Because automotive news coverage over the past few years has focused so heaviliy on hybrid technology, I was recently surprised to learn that a new documentary about electric cars was released into video on November 14th. Titled "Who Killed the Electric Car?," the film looks at the reasons behind the demise of pure electrics, paricularly GM's EV1. Narrated by actor Martin Sheen and packed with snippets from such Hollywood stars as Mel Gibson, Ed Begley Jr., Phyllis Diller, and Tom Hanks, the film has a decidely environmentalist bent to it, and hints strongly at an oil-auto-and-government conspiracy. The underlying message — that the electric vehicle was a great technology undermined by greedy oil executives and stodgy automakers — comes across clearly, thanks to some clever and entertaining filmmaking.
Still, entertainment and technology make strange bedfellows, which is why we'd like to her from those of you who've seen the movie. We'll be posting a column about it in the next few days. Until then, let us know your thoughts: Was the film fair? Honest? Technically accurate? If you haven't seen it, we recommend that you pick up a copy at the local video store, mull it over, and take a seat at your trusty word processor. Use this space to post comments and, as always, feel free to let loose. –Chuck Murray
Eric Doster of iFixit talks about the most surprising aspect of the Microsoft Surface Pro 3 teardown. In a presentation at Medical Design & Manufacturing Midwest, iFixit gave the Surface Pro 3 a score of one (out of a possible 10) for repairability.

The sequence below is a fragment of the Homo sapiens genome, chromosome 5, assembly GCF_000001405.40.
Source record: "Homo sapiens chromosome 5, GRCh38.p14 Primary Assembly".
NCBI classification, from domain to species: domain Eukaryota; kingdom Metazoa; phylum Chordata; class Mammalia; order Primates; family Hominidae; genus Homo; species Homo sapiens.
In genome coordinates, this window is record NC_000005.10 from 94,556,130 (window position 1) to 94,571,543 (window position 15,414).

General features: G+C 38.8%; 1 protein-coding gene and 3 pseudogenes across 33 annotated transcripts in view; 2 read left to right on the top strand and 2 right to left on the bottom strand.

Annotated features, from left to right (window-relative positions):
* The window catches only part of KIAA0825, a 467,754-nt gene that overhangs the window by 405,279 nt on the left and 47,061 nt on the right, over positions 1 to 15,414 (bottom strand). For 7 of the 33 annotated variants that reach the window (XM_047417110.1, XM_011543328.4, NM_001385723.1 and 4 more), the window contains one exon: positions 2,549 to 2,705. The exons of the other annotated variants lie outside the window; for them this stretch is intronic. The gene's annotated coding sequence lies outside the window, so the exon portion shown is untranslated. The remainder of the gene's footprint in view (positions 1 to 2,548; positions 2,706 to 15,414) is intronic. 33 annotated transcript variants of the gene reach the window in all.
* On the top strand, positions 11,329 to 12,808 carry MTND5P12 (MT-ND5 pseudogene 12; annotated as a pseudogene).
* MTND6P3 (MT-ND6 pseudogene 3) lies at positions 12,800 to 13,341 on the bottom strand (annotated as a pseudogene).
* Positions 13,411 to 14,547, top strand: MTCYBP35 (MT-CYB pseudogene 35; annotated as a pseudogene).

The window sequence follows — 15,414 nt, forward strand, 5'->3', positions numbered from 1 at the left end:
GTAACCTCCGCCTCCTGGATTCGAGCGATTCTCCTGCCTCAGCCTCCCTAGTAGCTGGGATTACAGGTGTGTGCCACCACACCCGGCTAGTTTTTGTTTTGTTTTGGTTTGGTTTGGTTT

Time was when a talented driver with a manual transmission could beat any car with an automatic transmission in a straight-line race. No more, though. In tests at GM’s Milford Proving Grounds near Detroit, the 2015 Chevy Corvette Z06 equipped with an automatic has turned 0-60 mph times of 2.95 seconds, making it about a quarter of a second faster than the same vehicle with a manual trans.
If there’s a microcontroller-based Web server in your future, then you’ll want to take note of an upcoming Design News Continuing Education Center class, "How to Build An Embedded Web Server: An Embedded TCP/IP Tutorial.”
Focus on Fundamentals consists of 45-minute on-line classes that cover a host of technologies. You learn without leaving the comfort of your desk. All classes are taught by subject-matter experts and all are archived. So if you can't attend live, attend at your convenience.